Aurangzeb Alamgir, who was on the throne from 1658 to 1707, has a special place in the attitude of the rulers of the kingdom to religion during the reign of the Babur kings. From his youth, Aurangzeb was a very pious, godly, abstaining from sinful deeds, righteous Muslim. While other rulers kept a few wives and dozens of concubines in their palaces, his number of wives did not exceed four according to Sharia, he kept only one concubine. Aurangzeb was strict about prayer, he did not miss his prayers, he fasted during the month of Ramadan, and he also set aside time for nafl prayers. According to the Indian researcher Sri Sharma, during a fierce battle in one of the military campaigns to the Central Asian countries, when the battle was in full swing, he dismounted from his horse, performed noon prayer, and then mounted his horse again and entered the battle.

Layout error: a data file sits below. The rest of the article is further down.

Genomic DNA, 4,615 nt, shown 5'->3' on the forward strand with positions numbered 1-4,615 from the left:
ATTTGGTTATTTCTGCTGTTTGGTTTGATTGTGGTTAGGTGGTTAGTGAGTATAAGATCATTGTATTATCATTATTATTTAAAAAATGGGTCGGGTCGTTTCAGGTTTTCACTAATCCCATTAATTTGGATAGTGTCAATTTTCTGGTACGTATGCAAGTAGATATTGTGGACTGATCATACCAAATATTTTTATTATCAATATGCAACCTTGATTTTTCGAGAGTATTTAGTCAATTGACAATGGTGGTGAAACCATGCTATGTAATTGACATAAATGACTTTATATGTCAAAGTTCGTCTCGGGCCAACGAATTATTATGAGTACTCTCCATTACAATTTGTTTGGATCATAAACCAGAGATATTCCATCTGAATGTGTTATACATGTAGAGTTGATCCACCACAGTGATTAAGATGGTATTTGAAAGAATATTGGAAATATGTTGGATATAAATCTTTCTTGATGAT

Aurangzeb skillfully and efficiently used the opportunity to conduct work in accordance with the Islamic law in all areas of his reign. Until then, if a question arose in any area of ​​society's life, the muftis were referred to, and in many cases their opinion on the same issue was different. In order to put an end to this, to make it easier to learn Islamic fatwas, there was a need to collect all fatwas in one book, to classify and examine them. The ruler undertook this work. According to the instructions of Avrangzeb Alamgir, more than forty potential scholars of jurisprudence of the country sorted the fatwas of the Hanafi madhhab and compiled a four-volume collection. This is how the collection of fatwas, known in India as "Fatavoi Alamgiriya" and abroad as "Fatavoi India" came into existence. Nizamuddin Burhanpuri (Shaykh Nizam), head of this jurisprudential community of the Hanafi madhhab, checked its compatibility with the Qur'an, Sunnah, Ijma' and Qiyas by twenty-four scholars. The collection was divided into four groups: the first quarter was headed by Sheikh Wajihiddin, the second by Sheikh Jalaluddin, the third by Qazi Muhammad Hasan, and the last group was headed by Mulla Hamid Junpuri, and it was successfully completed under the leadership and editorship of Sheikh Nizam. Only after that, Aurangzeb distributed this book to all officials and instructed them to strictly follow these fatwas in all state and judicial affairs, and to fight against any violation of the requirements of Islamic Shari'a. In this way, the evils such as drinking, gambling and prostitution, which have taken root in the country, were started to be fought in accordance with the requirements of Sharia. Also, some taxes that are against the Islamic law have been abolished. These events were widely supported by thousands of people living in the territory of the kingdom. Later, "Fatavoi Alamgiriya" was translated from Arabic into Urdu and published in Lucknow in 1889. This work was published several times in India and Beirut. Several copies of this book are kept in the libraries of Uzbekistan.